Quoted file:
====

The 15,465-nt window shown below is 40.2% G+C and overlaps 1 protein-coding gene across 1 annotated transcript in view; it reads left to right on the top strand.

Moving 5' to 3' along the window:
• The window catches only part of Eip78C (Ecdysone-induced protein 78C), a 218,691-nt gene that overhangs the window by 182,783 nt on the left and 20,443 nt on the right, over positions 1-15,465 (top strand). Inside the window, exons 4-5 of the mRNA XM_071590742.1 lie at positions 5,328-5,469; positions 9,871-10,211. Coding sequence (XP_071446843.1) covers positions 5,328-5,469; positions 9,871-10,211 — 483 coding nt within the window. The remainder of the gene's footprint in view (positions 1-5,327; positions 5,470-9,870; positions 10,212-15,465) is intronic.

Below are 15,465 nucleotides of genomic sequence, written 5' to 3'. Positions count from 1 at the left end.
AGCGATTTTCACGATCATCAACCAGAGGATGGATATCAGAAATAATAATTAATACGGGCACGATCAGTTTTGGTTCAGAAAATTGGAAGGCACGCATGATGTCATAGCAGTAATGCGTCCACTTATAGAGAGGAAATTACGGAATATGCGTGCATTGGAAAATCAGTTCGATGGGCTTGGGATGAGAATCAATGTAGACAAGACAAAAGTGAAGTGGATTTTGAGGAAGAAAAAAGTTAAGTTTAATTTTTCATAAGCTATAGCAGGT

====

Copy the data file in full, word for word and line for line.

The 15,465-nt window shown below is 40.2% G+C and overlaps 1 protein-coding gene across 1 annotated transcript in view; it reads left to right on the top strand.

Moving 5' to 3' along the window:
• The window catches only part of Eip78C (Ecdysone-induced protein 78C), a 218,691-nt gene that overhangs the window by 182,783 nt on the left and 20,443 nt on the right, over positions 1-15,465 (top strand). Inside the window, exons 4-5 of the mRNA XM_071590742.1 lie at positions 5,328-5,469; positions 9,871-10,211. Coding sequence (XP_071446843.1) covers positions 5,328-5,469; positions 9,871-10,211 — 483 coding nt within the window. The remainder of the gene's footprint in view (positions 1-5,327; positions 5,470-9,870; positions 10,212-15,465) is intronic.

Below are 15,465 nucleotides of genomic sequence, written 5' to 3'. Positions count from 1 at the left end.
AGCGATTTTCACGATCATCAACCAGAGGATGGATATCAGAAATAATAATTAATACGGGCACGATCAGTTTTGGTTCAGAAAATTGGAAGGCACGCATGATGTCATAGCAGTAATGCGTCCACTTATAGAGAGGAAATTACGGAATATGCGTGCATTGGAAAATCAGTTCGATGGGCTTGGGATGAGAATCAATGTAGACAAGACAAAAGTGAAGTGGATTTTGAGGAAGAAAAAAGTTAAGTTTAATTTTTCATAAGCTATAGCAGGT